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Indonesia rests on a series of fault lines that make the archipelago nation one of the most world’s most earthquake-prone. A quake last year killed more than 1,000 people on Sumatra, but a 7.7 quake last month in the same area caused only minor damage.
1. Earthquake “The Toba, of North Sumatra”
Toba earthquake is of volcanic earthquakes and classified as the largest earthquake in the history of the earth’s Happening in North Sumatra about 450,000 years ago. Volcanic earthquakes are the result of magma activity, which usually occurs before the volcano erupted. If the higher activeness will cause an explosion that also will cause an earthquake. The earthquake magnitude was estimated about 7-9 MSR.
Embossed effects of this earthquake is the creation of lake toba. The experts think if formerly sumatera a plateau, and lake toba volcanic earthquake occurred due. when there is continuous rain, and the result of volcanic debris that could cause the water is absorbed, so there toba lake like this.
Recent Sumatra earthquakes precursor to probable mega Volcano in 2012 that can end human civilization
According to computer models, somewhere near Toba, along the fault line there may be another super volcano getting ready for eruption. 3.1 mile sinking of Indo-Australian plate under the Euresian Plate in the last 74,000 years has created enough magma for a super volcano.
The recent series of volcanoes in that area have increased the level of alarm. Some of the quakes mistaken as aftershocks were harmonic tremors signifying lava movements. If Toba or along Toba the volcanic eruption take place, it can bring the human civilization to its knees. This has the potential 3000 cubic Kilometer of eruption. That can be so devastating that earth may experience a drop in temperature of 30degrees Fahrenheit for many years. It can actually larger than the one Toba experienced 74,000 years back.
Simultaneous Terrestrial and Solar polar reversal in 2012 accompanied by recent tectonic movement as well as harmonic tremor in the area shows high probability of a mega volcano in 2012 in that area.
74,000 years ago, a large section of the Indonesian island of Sumatra exploded in one of the biggest volcanic eruptions of the past 2 million years. The global environmental impact of the ash and gas clouds from this ‘super-volcano’ – known as Toba – is considered by some scientists to be the most catastrophic event the human species has ever endured.
But did we face extinction? What happened to the world’s climate? And how did Toba shape human evolution? This website describes the work of an international team of researchers investigating these questions. Using archaeology, genetics, geology, volcanology and climate modeling, this team is unraveling for the first time the full fascinating story behind the Toba super-eruption.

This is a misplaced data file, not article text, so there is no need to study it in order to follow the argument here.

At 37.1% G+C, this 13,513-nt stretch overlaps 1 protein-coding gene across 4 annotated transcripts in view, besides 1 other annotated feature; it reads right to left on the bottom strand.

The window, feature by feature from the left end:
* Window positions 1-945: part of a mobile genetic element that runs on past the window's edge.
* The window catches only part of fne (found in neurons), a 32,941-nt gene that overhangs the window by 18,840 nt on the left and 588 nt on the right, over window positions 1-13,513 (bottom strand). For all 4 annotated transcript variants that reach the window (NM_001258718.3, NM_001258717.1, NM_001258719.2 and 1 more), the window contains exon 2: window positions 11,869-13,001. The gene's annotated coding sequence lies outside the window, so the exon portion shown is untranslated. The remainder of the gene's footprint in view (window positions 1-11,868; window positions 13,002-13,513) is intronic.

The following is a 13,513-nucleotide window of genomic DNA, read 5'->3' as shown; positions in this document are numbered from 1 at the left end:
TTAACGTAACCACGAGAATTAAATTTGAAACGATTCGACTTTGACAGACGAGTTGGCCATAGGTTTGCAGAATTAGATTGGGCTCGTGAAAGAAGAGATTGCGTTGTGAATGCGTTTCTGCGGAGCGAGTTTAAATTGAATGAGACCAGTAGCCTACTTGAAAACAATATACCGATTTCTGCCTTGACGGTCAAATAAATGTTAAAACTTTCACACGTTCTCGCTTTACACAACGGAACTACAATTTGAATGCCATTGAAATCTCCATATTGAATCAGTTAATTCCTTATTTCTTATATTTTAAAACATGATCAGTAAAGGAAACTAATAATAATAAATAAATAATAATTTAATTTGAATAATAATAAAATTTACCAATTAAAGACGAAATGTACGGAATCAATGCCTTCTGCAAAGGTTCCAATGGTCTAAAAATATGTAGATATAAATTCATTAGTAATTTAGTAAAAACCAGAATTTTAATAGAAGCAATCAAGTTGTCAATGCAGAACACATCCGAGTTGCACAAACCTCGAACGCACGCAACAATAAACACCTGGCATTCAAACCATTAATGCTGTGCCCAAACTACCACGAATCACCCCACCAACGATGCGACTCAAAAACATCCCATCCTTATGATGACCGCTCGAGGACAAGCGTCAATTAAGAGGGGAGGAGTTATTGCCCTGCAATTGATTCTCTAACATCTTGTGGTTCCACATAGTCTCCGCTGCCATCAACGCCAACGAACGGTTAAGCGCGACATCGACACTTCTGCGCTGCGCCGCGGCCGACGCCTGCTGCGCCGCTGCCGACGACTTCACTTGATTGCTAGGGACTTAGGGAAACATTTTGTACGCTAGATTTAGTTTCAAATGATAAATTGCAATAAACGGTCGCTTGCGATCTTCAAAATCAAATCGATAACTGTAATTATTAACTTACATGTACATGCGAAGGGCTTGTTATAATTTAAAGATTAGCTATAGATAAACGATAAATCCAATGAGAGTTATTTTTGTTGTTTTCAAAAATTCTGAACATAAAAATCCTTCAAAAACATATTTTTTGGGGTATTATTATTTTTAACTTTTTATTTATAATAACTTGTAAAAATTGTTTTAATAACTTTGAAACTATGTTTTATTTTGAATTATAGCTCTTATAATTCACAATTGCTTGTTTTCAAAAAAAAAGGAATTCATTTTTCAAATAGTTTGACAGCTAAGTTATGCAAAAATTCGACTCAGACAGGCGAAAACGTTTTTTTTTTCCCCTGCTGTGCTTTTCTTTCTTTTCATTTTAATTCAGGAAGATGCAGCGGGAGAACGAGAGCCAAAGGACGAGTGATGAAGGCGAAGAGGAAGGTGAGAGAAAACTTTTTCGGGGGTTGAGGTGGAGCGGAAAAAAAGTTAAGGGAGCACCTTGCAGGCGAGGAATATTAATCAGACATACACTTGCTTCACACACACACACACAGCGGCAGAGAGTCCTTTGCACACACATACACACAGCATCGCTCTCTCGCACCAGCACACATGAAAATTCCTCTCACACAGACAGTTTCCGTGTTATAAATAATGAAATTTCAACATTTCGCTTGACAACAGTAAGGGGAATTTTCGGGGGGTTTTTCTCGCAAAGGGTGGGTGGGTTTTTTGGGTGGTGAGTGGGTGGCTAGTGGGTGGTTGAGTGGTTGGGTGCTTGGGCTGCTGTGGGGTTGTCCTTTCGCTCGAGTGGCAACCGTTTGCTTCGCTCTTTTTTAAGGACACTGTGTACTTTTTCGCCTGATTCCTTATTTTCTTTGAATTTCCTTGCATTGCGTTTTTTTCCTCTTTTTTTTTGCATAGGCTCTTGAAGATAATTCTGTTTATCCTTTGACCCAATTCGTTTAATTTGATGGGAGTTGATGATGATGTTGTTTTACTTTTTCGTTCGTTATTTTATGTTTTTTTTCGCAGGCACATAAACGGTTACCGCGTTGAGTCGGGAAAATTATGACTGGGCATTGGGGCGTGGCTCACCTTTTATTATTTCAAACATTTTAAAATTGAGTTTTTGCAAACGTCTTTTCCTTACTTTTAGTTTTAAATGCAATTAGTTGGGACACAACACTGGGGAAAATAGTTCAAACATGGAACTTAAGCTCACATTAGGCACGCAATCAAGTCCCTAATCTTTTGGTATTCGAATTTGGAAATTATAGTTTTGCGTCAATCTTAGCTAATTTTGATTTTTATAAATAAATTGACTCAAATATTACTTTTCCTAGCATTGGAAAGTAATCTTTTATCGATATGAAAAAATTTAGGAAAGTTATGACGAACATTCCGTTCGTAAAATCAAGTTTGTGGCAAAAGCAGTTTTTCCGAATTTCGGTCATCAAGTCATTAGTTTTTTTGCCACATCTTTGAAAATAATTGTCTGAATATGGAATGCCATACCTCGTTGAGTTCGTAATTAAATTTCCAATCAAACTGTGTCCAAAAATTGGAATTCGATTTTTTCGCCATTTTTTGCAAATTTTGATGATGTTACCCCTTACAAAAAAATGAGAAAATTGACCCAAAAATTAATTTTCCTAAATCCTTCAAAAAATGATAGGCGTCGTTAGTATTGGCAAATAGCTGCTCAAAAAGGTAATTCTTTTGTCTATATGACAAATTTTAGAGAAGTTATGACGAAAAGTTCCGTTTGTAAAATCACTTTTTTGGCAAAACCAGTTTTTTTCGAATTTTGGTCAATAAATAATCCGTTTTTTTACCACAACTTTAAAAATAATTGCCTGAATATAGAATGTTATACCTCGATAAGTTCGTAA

Originally posted by Nidwin
Was this 7.2 quake registered as tectonic or volcanic?
At the depth it occured and at that location It's most likely tectonic and not volcanic. My guess of course.
Toba is composed of three big separated magma chambers. Those three chambers together have been estimated by one scientist, years ago, to have a volume of 33 000 km3 of magma (it is beleived YS has a reservoir of 25 000 km3). An earthquake could fissure or made one of the walls separating the magma chambers collapse and make the pressure build in one of the chambers but till now no quake around there has done this.
The eruption 72 000-74 000 years ago didn't reach the 1000 km3 erupted magme (VEI 8 = 1000 km3), it was a bit less so in some way it was not a super eruption.
And its most recent eruption, about 75,000 years ago, was in Volcanic Explosivity Index of 8
The Young Toba Tuff has an estimated volume of 2,800 cubic kilometers (km) and was erupted about 74,000 years ago. The Huckleberry Ridge Tuff, erupted at Yellowstone 2.2 million years ago, has a volume of 2,500 cubic km. The Lava Creek Tuff, erupted at Yellowstone 600,000 years ago, has a volume of 1,000 cubic km. The May 1980 eruption of Mount St. Helens produced 1 cubic km of ash. Not shown in the diagram, is the Fish Canyon Tuff of the San Juan Mountains of Colorado. The Fish Canyon Tuff was erupted 27.8 million years ago and has an estimated volume of 3,000 cubic km.
The volume of the youngest eruption is estimated at 2,800 cubic km, making the eruption the largest in the Quaternary. Pyroclastic flows covered an area of at least 20,000 square km. Up to 1200 feet (400 m) of Young Toba Tuff is exposed in the walls of the caldera. On Samosir Island the tuff is more than 1800 feet (600 m) thick. Ash fall from the eruption covers an area of at least 4 million square km (about half the size on the continental United States).
Originally posted by dragnet53
So we mankind have survived these things before.
An alternative interpretation of Wadati-Benioff zones is therefore that they are primarily thrust/reverse faults. They represent the deformation interface between the subsiding ocean crust and mantle and the sometimes uplifting island arc/continental region, and provide conduits for the release of mantle fluids and seismic and thermal energy. They may have originated as cooling cracks in Precambrian time, but were rejuvenated and assumed their present configuration after deep oceans began to form in the Mesozoic. Deep-sea drilling has revealed that the Pacific Ocean subsided by an average of 4 km during Mesozoic–Cenozoic time. It is also noteworthy that rapid subsidence of the Pacific trenches in the Plio-Pleistocene has gone hand in hand with the rapid uplift of neighboring mountain ranges.